REPOST: Saving the world…(or something like that)

“Don’t ask what the world needs. Ask what makes you come alive, and go and do it. Because what the world needs is more people who have come alive.”

-Howard Thurman (1900-1981) minister, educator, civil rights leader

 

These words have haunted me ever since I first read them years ago, and they continue to now as I sit here with my macbook, curled up in a thousand blankets (because it is freezing in England).  Oh Howard Thurman, how true your words are; how freeing, how powerful they are for me to hear…yet, how hard they are as well.

I have always been a dreamer, a young girl with an overactive imagination and a lot of gusto.  I would get hooked on an idea and within minutes, I could convince my two younger brothers that it was the most important mission in the world, and that we had to dedicate our entire lives to it.  I was also incredibly swayed and romanced by anyone who could speak passionately, especially if they were speaking out for a cause. I watched (true confession) the Maury Povich show when I was ten years old and saw this horrid sad tale of children who died of e-coli in hamburgers, and I promise you that I have only eaten around two hamburgers since then. Because I had a heart for people, I was always attracted to the more extreme lifestyles and careers of those who were living to help/nurture/care for others, even when the lifestyle itself didn’t seem a good fit for me.  For a while, I was sure I would become a nun, then a missionary to Africa, then a doctor.  These people seemed to be the most effective in redeeming the world, and that was my passion, right?  So what if none of these careers seemed to match my strengths & gifts? How else would I be able to act out my passions in any other capacity?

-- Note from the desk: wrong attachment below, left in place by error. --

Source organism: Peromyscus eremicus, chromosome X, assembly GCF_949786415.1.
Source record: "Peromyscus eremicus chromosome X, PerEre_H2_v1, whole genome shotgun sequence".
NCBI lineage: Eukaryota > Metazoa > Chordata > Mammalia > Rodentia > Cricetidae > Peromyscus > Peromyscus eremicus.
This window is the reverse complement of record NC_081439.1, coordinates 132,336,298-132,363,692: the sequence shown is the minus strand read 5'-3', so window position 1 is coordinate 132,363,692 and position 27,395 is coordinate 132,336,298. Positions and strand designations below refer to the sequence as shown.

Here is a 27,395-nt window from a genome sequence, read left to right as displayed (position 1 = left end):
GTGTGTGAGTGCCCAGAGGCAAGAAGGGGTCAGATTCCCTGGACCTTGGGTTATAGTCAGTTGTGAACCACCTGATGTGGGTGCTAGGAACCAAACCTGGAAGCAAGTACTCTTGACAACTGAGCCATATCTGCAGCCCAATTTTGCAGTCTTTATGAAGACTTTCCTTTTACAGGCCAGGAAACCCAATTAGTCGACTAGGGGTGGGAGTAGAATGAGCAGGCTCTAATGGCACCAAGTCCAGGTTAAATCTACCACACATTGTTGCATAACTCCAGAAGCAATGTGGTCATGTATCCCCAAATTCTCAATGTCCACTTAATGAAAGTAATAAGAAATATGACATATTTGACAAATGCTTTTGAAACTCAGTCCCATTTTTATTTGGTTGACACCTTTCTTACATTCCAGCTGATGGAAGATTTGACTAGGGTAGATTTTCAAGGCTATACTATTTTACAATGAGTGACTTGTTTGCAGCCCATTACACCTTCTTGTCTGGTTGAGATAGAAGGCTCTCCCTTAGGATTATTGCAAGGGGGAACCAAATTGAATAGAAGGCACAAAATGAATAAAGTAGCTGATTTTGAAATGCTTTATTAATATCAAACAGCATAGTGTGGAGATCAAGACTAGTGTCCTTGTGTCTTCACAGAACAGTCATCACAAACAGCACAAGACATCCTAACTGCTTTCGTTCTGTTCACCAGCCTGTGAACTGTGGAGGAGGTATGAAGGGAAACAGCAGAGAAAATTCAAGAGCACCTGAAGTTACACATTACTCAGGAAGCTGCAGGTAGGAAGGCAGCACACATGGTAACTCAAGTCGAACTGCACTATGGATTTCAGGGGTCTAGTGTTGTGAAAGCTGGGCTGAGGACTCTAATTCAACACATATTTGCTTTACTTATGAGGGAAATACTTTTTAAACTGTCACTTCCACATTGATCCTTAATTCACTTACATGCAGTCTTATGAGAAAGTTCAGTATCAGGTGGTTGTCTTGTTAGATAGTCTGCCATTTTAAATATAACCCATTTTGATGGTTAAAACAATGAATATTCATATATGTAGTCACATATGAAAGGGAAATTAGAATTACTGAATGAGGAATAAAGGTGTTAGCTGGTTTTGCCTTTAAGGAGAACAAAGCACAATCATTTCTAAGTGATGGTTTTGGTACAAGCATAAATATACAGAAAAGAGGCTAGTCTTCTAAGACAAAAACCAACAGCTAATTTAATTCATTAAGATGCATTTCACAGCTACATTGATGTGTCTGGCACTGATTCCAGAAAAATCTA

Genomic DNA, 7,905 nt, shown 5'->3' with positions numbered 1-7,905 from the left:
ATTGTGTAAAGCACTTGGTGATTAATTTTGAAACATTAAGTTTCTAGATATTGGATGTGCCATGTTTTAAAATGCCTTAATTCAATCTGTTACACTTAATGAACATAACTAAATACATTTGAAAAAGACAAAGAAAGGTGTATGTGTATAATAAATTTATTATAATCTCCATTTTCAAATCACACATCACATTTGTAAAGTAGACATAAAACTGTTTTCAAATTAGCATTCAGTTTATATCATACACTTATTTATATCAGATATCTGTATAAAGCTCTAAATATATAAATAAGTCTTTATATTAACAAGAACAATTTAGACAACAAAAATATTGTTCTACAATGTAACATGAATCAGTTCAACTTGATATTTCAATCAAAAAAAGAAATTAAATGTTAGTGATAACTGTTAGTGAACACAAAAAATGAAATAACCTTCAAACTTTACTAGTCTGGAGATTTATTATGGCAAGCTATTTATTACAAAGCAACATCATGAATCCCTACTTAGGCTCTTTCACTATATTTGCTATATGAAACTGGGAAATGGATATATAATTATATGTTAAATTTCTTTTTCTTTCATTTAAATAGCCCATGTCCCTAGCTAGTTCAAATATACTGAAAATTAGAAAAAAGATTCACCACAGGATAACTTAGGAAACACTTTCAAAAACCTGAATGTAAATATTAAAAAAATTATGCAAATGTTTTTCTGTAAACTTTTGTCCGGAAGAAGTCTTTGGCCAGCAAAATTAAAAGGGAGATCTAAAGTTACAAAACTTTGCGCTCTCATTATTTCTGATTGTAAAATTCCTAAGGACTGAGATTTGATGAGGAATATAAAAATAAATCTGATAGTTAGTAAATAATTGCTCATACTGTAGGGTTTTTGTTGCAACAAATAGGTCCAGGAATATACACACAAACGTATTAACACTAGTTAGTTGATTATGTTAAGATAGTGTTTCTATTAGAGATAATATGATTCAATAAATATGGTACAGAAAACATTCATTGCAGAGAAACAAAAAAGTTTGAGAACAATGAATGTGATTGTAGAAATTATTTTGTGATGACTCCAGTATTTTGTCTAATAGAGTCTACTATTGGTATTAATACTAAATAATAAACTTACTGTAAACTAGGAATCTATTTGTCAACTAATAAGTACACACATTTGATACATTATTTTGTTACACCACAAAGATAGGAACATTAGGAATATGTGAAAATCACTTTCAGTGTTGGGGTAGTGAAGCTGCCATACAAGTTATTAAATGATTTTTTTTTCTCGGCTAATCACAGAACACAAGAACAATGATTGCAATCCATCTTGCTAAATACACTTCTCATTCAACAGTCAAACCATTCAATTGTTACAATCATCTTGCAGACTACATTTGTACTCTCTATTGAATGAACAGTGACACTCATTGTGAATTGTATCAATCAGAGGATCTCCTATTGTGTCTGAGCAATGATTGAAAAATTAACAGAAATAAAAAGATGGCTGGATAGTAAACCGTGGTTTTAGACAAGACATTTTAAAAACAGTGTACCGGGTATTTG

Somewhere between the end of high school and the present, I have thankfully shed the ‘save the world/I can do it all’ mentality and have learned a lot about accepting who I am and living fully within my own skills, gifts and passions.  I have learned, as Howard so eloquently puts it, to stop asking what the world needs and trying to cram myself into certain molds that don’t seem to fit me.  I have learned to appreciate and to flourish in my natural gifts and skills, and I have prayed for eyes to see where they are needed and to be able to contribute and serve in those areas.